1908: Central Library moves to the Hamburger Department Store at Broadway and 8th Street, the largest department store west of Chicago. The library floors are located between women’s wear and furniture in the five-story building.
1910: Andrew Carnegie gifts $210,000 for the building of six branch libraries: Vermont Square, Lincoln Heights, Cahuenga, Arroyo Seco, Vernon, and Boyle Heights.
1918: The library closes for seven weeks as part of a city-wide shutdown due to the Spanish Flu. This is the first full system closure of the library.
1926: On July 15, hundreds gather for Central Library’s formal dedication ceremony.
1930: The American Library Association, founded in 1876, holds its annual conference in Los Angeles for the first time at Central Library.
1944: Ray Bradbury begins writing The Fireman, which eventually becomes Fahrenheit 451. He spends most of the 1940s at LAPL and is quoted as saying he was "library-educated." Bradbury said, "the library was my nesting place, my birthing place; it was my growing place."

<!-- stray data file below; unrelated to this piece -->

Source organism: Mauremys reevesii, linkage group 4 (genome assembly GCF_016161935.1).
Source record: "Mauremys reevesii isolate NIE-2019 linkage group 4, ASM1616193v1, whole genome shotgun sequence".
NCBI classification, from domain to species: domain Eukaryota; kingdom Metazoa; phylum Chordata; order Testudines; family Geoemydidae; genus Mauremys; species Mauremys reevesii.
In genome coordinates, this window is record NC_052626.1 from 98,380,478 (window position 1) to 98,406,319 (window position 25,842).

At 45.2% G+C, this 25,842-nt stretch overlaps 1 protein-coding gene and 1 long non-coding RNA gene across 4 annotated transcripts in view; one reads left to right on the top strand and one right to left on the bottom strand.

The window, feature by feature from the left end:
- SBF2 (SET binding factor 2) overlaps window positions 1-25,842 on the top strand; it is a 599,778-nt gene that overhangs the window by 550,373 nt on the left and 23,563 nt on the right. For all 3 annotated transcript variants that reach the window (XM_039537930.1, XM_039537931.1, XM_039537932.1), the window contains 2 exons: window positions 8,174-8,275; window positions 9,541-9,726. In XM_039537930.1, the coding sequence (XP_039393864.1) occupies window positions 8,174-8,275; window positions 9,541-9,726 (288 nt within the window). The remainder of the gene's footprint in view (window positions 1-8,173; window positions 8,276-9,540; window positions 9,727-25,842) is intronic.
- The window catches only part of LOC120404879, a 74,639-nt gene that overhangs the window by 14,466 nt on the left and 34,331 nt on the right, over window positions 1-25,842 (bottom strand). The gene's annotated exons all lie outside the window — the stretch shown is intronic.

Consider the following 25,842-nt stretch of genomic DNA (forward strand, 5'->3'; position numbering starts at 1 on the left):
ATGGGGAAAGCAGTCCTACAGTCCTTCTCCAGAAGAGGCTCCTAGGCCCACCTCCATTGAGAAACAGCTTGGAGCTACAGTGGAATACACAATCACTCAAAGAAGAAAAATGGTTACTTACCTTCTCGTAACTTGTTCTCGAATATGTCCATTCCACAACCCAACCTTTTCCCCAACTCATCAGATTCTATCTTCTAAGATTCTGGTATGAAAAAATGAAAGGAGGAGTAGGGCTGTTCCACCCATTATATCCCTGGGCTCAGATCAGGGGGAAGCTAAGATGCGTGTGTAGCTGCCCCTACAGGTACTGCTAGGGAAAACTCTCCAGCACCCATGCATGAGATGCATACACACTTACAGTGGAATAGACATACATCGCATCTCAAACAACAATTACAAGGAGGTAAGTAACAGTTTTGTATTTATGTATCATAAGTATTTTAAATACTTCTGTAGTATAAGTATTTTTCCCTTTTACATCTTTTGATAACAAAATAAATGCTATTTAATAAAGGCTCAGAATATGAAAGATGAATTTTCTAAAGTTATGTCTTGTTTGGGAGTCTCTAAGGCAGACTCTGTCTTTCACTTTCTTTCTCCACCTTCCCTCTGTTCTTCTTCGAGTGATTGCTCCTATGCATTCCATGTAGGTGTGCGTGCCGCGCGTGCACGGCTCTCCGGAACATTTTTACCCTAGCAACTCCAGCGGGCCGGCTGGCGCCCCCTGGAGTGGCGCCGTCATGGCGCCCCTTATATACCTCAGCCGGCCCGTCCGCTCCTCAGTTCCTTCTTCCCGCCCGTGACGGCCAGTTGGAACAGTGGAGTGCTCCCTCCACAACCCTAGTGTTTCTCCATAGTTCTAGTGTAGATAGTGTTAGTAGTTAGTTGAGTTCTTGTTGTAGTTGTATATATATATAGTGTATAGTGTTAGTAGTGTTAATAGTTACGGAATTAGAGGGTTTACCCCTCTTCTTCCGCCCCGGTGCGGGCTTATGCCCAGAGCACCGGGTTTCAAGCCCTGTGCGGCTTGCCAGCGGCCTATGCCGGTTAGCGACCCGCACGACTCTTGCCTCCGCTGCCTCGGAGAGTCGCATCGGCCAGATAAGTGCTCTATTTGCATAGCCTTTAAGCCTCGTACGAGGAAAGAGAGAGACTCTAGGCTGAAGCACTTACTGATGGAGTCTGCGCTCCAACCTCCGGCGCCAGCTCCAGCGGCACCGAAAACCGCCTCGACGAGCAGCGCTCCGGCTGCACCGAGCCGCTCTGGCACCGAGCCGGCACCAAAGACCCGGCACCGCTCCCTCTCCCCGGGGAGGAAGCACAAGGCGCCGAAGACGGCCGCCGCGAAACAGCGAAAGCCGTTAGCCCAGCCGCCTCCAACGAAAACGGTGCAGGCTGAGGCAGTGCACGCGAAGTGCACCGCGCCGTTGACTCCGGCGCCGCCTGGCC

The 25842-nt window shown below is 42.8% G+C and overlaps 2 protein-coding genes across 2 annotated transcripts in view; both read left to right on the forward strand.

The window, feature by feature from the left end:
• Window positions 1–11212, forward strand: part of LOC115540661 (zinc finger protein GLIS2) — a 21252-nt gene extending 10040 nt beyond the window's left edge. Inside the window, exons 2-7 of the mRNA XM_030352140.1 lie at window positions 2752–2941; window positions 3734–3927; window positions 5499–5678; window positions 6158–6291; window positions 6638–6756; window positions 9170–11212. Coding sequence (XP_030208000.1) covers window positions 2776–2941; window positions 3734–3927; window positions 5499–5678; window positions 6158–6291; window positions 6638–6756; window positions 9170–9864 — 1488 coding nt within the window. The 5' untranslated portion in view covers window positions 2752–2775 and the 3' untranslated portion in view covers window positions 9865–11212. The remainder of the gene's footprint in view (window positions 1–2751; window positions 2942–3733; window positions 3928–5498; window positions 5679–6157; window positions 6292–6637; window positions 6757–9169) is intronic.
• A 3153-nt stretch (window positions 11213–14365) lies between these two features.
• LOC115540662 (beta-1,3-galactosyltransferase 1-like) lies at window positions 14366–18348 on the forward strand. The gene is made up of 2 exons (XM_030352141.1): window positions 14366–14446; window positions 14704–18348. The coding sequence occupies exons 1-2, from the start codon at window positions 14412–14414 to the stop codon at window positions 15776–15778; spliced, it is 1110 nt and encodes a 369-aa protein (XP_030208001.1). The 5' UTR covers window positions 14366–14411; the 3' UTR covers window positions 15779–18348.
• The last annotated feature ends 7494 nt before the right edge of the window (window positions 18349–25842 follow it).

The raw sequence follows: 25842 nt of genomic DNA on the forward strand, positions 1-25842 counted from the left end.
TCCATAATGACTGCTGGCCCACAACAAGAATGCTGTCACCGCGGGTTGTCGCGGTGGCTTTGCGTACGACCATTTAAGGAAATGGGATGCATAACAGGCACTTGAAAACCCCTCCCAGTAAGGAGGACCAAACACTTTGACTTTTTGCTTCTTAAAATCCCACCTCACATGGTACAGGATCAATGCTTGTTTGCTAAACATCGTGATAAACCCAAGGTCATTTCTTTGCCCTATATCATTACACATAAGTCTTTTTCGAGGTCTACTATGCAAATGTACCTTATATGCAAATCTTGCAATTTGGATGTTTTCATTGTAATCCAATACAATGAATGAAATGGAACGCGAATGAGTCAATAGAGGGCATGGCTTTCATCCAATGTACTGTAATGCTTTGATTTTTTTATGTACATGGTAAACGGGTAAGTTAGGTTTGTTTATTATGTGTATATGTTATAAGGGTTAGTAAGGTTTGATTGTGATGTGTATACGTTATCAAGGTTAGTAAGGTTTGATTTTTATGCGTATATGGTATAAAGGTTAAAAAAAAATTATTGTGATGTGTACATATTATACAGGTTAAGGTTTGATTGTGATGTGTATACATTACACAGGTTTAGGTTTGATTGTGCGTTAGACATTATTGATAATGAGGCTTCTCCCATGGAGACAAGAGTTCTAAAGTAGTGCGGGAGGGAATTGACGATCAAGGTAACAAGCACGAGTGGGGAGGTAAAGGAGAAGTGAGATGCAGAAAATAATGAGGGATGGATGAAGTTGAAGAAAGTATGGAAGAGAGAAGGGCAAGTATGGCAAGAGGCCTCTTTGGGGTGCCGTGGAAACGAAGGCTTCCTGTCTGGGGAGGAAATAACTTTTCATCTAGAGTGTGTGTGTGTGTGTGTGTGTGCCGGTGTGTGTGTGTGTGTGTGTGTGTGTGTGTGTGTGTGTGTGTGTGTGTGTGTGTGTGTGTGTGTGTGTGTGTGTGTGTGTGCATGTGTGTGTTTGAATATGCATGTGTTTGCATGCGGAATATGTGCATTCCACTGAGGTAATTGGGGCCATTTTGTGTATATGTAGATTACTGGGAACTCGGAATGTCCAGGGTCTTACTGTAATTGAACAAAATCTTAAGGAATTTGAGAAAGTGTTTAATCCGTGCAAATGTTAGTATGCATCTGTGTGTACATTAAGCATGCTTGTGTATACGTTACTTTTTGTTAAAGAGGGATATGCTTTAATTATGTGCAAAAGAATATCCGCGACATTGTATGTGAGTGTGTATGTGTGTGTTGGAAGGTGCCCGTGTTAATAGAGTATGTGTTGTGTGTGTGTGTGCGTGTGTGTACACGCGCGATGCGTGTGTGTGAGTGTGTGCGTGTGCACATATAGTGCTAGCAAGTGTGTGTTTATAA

1950: The library’s bookmobile is christened Little Toot and decorated with the beloved namesake tugboat of the 1939 children’s book. The book’s creator and Disney animator, Hardie Gramatky, lives in Southern California and gives his blessing to the bookmobile’s naming.
1960: Jose G. Taylor, the first Latino LAPL librarian, is hired. Taylor is one of the co-founders of the Committee to Recruit Mexican American Librarians (CRMAL) and serves as president of REFORMA (1976-1977).
1969: The Central Library is placed on the National Register of Historic Places.